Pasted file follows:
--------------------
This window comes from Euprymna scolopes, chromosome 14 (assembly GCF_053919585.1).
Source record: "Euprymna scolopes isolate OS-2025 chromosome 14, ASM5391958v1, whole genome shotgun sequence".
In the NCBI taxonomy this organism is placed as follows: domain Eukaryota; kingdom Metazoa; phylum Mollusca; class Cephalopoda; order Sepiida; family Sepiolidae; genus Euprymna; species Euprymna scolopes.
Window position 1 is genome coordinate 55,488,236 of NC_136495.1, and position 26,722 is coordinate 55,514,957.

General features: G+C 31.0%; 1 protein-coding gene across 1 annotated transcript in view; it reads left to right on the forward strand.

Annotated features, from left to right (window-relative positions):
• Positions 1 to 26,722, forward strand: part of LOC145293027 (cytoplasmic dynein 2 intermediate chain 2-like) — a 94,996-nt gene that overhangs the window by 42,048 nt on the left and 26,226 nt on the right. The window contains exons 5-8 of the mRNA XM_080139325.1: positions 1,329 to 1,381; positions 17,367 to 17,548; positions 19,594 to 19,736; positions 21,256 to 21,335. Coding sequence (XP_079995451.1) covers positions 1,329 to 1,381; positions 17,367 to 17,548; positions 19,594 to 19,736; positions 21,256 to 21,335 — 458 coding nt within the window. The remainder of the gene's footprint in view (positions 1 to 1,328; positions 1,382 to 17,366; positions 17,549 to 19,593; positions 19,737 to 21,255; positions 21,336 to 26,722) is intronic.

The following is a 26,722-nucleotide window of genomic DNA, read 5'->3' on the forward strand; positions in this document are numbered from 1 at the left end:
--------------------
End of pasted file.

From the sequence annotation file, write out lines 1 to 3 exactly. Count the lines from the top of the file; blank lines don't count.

This window comes from Euprymna scolopes, chromosome 14 (assembly GCF_053919585.1).
Source record: "Euprymna scolopes isolate OS-2025 chromosome 14, ASM5391958v1, whole genome shotgun sequence".
In the NCBI taxonomy this organism is placed as follows: domain Eukaryota; kingdom Metazoa; phylum Mollusca; class Cephalopoda; order Sepiida; family Sepiolidae; genus Euprymna; species Euprymna scolopes.